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Keith Chandler

Keith Chandler moved to Bridgnorth from Norfolk seven years ago.   Since being selected for Ten English Poets (Carcanet) in 1977, his poetry has been published in four collections: Kett’s Rebellion (Carcanet, 1982), A Passing Trade (OUP, 1991), A Different Kind of Smoke (Redbeck, 2001) and The English Civil War Part 2  (Peterloo Poets, 2009). A new collection, The Goldsmith’s Apprentice, is due to be published in April.

The Goldsmith’s Apprentice


You will change into ‘trashers’, canvas shoes,

when you lock yourself in at eight.

Collecting your strongbox from the safe

it will be weighed.  It will be weighed again

when you clock off at six.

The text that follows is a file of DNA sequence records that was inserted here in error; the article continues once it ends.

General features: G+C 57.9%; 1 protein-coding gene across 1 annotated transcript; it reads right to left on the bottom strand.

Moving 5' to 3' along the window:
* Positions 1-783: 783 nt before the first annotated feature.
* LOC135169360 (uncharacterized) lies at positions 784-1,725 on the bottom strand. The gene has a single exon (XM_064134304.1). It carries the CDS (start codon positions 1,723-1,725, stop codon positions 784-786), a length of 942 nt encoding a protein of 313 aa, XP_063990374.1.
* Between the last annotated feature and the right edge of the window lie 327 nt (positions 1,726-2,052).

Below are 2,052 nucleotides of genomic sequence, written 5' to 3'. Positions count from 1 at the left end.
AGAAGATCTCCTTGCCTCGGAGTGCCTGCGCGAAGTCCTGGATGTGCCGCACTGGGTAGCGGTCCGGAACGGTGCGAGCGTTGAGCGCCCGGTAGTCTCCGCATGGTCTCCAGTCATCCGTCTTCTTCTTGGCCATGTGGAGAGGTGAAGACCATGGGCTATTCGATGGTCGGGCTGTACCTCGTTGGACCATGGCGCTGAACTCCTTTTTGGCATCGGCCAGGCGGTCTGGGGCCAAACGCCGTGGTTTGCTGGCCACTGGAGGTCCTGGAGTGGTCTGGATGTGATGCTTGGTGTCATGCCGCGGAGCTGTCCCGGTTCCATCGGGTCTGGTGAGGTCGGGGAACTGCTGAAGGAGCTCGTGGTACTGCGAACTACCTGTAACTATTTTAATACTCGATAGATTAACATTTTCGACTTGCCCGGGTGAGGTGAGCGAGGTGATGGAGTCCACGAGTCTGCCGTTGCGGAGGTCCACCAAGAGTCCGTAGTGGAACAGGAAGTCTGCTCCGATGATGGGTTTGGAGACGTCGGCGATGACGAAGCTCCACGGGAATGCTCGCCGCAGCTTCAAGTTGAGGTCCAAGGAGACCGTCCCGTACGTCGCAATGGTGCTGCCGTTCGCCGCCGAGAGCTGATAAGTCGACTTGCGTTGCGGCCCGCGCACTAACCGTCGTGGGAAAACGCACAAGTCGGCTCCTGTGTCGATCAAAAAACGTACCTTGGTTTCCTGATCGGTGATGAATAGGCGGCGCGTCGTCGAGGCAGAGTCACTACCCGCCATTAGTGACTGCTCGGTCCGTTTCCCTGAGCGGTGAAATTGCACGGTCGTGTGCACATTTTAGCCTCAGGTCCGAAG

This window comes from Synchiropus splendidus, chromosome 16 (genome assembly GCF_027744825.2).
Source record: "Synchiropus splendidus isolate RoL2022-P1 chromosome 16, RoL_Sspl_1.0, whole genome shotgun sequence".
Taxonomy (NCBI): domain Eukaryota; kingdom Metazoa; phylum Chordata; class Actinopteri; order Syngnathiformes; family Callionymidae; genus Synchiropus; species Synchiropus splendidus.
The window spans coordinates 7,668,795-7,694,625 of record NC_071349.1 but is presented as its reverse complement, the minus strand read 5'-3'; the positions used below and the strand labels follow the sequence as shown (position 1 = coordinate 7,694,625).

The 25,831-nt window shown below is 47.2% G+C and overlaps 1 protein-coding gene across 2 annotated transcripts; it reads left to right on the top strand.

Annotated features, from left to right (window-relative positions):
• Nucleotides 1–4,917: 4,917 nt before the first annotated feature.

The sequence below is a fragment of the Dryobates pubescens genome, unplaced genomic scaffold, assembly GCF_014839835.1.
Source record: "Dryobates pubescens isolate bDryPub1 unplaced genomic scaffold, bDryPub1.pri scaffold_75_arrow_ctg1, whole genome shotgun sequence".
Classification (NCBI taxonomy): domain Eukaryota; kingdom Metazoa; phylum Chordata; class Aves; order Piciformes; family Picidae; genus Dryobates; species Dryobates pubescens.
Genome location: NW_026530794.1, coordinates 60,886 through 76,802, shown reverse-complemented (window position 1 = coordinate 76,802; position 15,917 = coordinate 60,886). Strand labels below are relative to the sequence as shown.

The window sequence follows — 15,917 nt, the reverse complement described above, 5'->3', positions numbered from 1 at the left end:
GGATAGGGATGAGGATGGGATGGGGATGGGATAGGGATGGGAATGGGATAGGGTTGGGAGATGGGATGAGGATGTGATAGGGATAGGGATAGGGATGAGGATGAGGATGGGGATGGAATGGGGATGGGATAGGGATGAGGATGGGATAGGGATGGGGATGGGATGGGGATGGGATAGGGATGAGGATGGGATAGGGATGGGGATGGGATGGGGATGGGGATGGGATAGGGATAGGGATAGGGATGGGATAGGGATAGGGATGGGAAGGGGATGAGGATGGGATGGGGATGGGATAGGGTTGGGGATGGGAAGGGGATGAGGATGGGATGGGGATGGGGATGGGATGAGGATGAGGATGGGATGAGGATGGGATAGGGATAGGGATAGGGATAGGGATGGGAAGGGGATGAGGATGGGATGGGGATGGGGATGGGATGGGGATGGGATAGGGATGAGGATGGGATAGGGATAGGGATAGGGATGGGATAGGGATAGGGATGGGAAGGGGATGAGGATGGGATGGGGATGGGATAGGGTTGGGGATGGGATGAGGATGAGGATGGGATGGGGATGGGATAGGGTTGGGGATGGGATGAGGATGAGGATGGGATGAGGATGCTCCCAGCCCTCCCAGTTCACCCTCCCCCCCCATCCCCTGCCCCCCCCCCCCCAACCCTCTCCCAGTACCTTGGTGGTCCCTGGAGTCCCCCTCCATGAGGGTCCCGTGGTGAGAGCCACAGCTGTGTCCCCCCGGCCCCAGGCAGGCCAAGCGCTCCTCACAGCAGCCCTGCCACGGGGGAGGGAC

You will sit at a vice with apron attached

to funnel the filed off dust.

You will blow your nose into newspaper

and not put grease in your hair.

Similarly, when you swill your hands

(your lunch box having been inspected)

it will be into this tank of sawdust

into which you will also expectorate.

All these - shoes, clothes, snot, sawdust -

will be burnt off at the end of the month

into a rough bar called an ‘elmer’

worth more than you earn all year.


In return we will teach you to saw and buff;

to solder, blowpipe dangling from your lip

like a forgotten cheroot;

to cast by ‘lost wax method’

rings and brooches, each mould unique

then melted out, weeping fat tears;

to hammer flake so fine

it will float like a feather above your face;

to draw out wire for filigree work

shinier than a girl’s hair, stronger than her love;

to forge, clinging like slinky fingers

to Beauty’s neck, chains so slim

no one but yourself may see the links.

You will breathe this atmosphere of dust

and soft percussion, dying at last

stoop backed, purblind,

your lungs lit up like a golden branch.